After 64 years, old-school Denver barbershop will close

After 64 years, old-school Denver barbershop will close

Like the hundreds of thousands of people, mostly men, who have walked through the doors of O’Brien’s Tonsorial Parlor since it opened in Denver in 1953, Nick Muller was looking for a haircut and a conversation.

He didn’t need the traditional red-white-and-blue barber pole outside to draw him to the shop at 4324 8th Ave. Muller has been coming to O’Brien’s to get his hair cut by owner Dick Alderson since 1967.

On a recent day, he took a seat in one of the shop’s four barber chairs, the brown leather seats showing wear from so many backsides. As he and Alderson chat, the barber thumbed through a stack of papers and picked out his lease. It won’t be renewed, he said.

The building’s landlord plans to renovate the building and put in two new businesses, Alderson told Muller. He’s worked at the shop since 1953 and took over when original owner Dick O’Brien died in a motorcycle crash in 1992.

“We’re going out of business. We’ve got 13 months left,” Alderson said.

“I don’t like to hear that … after all these years. Those are going to be precious months,” Muller told Alderson. “You’ve been so constant and reliable.”

Alderson said he isn’t surprised the shop will close next October. He’s seen similar change occurring throughout the neighborhood in recent years. He’d been contemplating retirement, he said, but feels forced to set a date now. There’s a sadness in the finality, he said, mostly when he thinks about the customers he’s known for years.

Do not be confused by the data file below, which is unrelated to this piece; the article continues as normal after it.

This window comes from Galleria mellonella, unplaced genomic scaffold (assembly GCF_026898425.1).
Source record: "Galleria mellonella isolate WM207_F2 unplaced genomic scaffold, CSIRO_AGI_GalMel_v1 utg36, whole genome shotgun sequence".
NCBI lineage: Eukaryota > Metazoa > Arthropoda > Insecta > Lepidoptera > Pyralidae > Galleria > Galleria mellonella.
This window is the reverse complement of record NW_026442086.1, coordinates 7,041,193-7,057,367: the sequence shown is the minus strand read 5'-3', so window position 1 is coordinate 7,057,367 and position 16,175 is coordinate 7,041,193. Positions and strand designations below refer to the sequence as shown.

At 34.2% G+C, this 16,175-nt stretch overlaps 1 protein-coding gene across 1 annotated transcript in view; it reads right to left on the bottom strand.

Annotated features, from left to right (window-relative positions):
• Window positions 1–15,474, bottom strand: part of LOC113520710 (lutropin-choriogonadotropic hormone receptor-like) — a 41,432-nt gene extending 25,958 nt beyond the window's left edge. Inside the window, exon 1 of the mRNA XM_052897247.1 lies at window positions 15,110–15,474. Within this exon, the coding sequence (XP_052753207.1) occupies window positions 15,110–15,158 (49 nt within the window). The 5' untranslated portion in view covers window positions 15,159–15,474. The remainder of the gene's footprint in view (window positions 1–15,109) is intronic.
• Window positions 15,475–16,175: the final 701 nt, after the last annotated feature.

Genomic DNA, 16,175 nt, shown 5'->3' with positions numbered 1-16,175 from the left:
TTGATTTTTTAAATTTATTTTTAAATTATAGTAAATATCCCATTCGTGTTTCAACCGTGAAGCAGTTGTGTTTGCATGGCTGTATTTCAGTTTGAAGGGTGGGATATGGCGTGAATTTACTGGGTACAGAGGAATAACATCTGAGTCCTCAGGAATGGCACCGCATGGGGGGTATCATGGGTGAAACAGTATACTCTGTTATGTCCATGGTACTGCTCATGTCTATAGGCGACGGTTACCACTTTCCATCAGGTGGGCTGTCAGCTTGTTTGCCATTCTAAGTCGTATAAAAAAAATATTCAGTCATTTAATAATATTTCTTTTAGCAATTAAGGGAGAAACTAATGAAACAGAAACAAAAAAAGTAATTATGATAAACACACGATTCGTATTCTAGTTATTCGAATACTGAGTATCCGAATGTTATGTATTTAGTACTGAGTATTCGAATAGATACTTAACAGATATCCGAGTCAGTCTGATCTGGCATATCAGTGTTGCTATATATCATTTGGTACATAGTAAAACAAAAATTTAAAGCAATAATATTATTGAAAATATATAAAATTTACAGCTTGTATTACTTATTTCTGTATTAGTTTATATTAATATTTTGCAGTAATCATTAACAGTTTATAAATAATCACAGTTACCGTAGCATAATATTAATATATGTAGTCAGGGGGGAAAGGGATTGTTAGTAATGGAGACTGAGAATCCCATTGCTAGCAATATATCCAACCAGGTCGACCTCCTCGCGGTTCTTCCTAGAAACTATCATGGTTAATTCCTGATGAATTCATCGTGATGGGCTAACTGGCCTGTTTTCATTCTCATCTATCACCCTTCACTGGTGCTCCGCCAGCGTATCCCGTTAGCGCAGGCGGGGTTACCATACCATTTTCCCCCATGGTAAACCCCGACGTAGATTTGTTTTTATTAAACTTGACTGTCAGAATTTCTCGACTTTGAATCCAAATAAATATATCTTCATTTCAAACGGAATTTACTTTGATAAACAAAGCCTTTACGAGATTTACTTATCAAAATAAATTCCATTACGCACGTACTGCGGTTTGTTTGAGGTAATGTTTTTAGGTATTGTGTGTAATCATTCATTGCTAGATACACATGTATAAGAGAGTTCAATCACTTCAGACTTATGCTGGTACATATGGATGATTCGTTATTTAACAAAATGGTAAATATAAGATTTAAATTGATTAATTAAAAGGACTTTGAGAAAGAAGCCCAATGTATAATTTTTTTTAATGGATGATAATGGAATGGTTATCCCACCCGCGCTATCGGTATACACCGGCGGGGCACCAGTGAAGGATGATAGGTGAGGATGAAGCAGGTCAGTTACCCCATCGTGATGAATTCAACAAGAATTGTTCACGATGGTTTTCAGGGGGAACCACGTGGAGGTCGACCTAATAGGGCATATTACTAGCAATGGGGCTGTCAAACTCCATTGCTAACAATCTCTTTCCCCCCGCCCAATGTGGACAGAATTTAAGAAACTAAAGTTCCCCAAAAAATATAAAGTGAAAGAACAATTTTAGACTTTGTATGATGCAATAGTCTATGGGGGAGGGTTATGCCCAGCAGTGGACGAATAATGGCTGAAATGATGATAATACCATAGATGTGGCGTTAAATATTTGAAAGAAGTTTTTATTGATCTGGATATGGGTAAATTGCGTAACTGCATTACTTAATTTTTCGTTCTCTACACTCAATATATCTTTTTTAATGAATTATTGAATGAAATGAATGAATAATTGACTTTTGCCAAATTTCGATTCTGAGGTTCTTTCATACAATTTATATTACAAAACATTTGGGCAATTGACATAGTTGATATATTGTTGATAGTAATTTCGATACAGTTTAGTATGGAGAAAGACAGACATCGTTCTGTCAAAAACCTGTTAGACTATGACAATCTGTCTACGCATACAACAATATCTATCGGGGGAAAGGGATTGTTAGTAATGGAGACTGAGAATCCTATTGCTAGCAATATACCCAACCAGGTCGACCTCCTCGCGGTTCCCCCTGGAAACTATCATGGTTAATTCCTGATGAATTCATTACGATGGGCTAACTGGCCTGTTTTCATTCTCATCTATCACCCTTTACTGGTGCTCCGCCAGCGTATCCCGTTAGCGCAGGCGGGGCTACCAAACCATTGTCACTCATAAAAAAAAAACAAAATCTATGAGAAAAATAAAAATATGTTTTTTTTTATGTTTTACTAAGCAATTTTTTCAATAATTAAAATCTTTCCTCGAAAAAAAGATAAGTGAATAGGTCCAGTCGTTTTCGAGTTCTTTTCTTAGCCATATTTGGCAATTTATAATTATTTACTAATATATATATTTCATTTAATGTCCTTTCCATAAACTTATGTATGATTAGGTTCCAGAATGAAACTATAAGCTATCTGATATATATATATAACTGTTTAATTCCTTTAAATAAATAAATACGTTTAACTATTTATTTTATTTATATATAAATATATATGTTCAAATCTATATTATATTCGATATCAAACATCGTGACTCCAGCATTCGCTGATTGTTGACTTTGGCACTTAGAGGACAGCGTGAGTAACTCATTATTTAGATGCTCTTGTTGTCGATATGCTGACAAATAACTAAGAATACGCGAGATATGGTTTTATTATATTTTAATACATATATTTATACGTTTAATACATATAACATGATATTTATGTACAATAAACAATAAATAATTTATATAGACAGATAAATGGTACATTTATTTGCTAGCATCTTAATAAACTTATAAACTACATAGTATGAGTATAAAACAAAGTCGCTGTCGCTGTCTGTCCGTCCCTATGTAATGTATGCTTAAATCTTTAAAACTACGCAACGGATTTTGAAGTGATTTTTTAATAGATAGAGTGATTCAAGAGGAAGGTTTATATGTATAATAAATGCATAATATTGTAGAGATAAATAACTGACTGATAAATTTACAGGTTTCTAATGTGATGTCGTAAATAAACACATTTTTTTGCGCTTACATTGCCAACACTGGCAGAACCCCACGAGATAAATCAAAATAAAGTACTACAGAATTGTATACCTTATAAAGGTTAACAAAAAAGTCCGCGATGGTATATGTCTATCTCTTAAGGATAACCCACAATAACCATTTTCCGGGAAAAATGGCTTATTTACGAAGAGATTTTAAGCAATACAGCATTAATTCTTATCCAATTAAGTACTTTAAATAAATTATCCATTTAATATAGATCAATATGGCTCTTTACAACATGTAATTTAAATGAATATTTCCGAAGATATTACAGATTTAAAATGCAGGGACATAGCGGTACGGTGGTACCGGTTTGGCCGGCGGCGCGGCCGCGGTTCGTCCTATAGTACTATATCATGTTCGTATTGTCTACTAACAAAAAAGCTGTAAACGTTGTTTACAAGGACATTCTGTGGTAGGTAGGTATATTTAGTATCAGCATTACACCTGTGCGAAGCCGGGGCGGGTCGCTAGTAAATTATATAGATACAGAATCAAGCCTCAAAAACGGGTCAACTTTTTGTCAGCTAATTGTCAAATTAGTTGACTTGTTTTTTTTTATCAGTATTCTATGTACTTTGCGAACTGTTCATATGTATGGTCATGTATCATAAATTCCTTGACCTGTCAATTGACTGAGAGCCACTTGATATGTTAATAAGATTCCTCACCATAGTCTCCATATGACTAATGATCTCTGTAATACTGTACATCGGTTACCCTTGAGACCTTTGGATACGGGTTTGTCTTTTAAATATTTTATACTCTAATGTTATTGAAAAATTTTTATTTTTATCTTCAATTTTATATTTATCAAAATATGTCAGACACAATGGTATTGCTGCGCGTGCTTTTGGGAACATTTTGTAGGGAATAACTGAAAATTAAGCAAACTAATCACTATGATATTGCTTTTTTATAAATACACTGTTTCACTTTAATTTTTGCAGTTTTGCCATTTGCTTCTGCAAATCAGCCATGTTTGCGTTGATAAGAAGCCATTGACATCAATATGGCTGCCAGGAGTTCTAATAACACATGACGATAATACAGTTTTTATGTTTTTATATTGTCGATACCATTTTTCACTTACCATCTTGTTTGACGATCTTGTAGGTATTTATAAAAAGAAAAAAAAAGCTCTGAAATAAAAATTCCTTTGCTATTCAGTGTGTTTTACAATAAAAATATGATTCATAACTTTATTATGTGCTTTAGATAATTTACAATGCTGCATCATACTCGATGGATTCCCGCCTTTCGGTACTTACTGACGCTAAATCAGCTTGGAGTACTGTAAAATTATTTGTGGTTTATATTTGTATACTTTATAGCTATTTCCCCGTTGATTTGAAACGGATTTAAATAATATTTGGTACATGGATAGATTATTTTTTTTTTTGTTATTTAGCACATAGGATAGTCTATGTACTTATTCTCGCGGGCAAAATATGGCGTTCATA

“We’re in their family (photo) albums. We’ve gone to their weddings. We’ve become part of their families,” Alderson said. “When they get attached to a barber they stick with him for years and years and it is passed on down from generation to generation.”

Alderson has treasured memories of days spent at the shop where he’s cut hair since he was 19. Among the most cherished is a summer when President Dwight D. Eisenhower and first lady Mamie Eisenhower were in town.

The Eisenhowers spent so much time nearby in one of Mamie Eisenhower’s childhood homes that many called it the “summer White House.” Alderson would wave at Eisenhower each day as he rode in a car with Secret Service agents. The agents routinely got their shoes shined at the barbershop, he said.



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